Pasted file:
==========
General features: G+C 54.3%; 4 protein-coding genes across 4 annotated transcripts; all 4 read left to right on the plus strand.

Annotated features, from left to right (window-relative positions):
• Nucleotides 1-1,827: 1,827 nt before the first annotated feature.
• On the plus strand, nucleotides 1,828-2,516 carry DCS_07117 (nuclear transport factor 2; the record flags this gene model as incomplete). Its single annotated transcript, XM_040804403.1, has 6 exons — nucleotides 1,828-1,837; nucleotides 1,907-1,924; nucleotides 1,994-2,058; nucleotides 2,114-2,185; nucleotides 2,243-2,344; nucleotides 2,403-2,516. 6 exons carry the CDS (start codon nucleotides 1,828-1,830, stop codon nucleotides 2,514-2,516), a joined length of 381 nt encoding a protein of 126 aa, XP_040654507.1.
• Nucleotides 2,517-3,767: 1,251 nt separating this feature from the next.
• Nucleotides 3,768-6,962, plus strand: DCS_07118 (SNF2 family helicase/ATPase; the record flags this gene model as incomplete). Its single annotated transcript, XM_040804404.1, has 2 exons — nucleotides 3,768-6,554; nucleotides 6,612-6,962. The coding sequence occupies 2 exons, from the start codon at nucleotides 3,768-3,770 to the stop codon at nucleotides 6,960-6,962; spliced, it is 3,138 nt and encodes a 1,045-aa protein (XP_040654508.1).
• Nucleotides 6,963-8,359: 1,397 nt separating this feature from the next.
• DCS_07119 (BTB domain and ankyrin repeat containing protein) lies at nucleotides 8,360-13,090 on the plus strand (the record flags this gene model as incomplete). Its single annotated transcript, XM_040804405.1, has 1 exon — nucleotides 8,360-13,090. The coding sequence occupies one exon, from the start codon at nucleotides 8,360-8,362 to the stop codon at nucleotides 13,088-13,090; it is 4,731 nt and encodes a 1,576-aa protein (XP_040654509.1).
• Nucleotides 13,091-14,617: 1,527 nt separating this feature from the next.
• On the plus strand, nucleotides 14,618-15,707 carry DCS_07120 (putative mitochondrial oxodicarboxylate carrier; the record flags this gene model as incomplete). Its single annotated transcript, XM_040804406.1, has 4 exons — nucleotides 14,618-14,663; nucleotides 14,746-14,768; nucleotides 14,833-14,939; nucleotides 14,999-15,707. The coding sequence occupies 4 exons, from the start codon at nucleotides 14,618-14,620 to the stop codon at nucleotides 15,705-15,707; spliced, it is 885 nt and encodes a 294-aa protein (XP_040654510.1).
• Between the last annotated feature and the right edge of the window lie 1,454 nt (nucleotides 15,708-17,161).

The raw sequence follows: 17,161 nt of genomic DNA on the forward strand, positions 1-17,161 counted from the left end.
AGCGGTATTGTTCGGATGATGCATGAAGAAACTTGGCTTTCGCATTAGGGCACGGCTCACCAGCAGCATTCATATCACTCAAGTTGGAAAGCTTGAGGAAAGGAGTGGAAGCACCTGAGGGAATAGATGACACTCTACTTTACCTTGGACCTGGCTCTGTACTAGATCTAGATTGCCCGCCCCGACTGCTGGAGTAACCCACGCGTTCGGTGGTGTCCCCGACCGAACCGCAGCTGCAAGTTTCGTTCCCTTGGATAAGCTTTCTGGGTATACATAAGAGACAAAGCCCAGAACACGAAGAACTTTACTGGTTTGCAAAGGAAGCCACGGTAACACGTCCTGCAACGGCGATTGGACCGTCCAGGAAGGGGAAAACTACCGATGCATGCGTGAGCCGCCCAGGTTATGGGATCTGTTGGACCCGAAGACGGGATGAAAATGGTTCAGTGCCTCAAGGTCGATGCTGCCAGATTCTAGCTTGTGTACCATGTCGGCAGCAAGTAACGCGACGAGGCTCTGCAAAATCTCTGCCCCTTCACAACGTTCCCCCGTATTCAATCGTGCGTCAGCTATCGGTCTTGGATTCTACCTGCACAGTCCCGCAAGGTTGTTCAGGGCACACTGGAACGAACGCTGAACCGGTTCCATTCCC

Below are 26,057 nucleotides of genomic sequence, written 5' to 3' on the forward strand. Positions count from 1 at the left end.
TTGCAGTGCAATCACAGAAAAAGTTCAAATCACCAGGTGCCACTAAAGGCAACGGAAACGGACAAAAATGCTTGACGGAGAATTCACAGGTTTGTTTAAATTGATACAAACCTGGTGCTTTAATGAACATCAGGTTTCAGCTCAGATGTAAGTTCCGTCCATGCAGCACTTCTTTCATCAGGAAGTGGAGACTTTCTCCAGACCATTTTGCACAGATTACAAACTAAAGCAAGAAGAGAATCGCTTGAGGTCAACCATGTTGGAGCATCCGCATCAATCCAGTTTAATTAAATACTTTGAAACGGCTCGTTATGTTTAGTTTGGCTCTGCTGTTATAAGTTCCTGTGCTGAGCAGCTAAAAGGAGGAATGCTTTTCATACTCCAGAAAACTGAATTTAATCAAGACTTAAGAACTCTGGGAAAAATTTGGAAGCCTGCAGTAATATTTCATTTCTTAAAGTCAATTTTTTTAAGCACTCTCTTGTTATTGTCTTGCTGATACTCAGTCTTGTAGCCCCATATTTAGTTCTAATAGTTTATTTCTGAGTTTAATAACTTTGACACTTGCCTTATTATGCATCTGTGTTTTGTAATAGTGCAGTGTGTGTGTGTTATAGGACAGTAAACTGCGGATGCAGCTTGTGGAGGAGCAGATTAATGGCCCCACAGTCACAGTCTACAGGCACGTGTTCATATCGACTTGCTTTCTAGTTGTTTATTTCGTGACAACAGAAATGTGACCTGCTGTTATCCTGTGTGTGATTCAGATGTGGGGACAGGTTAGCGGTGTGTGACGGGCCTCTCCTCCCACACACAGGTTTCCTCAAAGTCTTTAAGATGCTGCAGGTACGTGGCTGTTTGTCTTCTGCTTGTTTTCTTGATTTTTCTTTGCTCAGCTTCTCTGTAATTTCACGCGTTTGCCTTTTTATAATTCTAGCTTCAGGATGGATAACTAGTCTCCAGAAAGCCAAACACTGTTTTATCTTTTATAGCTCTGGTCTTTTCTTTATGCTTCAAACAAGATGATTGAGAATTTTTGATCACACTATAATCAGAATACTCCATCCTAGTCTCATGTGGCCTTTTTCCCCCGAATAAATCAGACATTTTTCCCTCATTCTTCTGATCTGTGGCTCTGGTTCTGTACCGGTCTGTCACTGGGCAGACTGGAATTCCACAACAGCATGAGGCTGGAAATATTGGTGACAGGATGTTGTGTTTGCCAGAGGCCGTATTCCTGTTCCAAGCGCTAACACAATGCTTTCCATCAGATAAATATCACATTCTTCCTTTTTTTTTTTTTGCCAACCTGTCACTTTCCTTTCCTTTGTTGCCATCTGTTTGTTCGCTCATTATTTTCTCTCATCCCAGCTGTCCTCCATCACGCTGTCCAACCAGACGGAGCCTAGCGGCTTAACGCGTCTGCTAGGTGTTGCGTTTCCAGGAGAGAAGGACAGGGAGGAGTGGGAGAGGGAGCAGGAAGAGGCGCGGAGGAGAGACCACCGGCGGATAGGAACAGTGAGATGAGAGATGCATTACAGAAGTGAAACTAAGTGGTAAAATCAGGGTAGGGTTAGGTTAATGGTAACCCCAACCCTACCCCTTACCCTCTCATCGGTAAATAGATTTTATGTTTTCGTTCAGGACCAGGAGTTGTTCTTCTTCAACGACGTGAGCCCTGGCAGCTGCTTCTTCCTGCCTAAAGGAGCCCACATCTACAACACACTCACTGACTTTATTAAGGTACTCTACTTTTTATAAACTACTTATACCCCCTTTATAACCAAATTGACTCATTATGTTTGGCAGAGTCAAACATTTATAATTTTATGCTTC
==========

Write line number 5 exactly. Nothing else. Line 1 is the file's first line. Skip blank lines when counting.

• Nucleotides 2,517-3,767: 1,251 nt separating this feature from the next.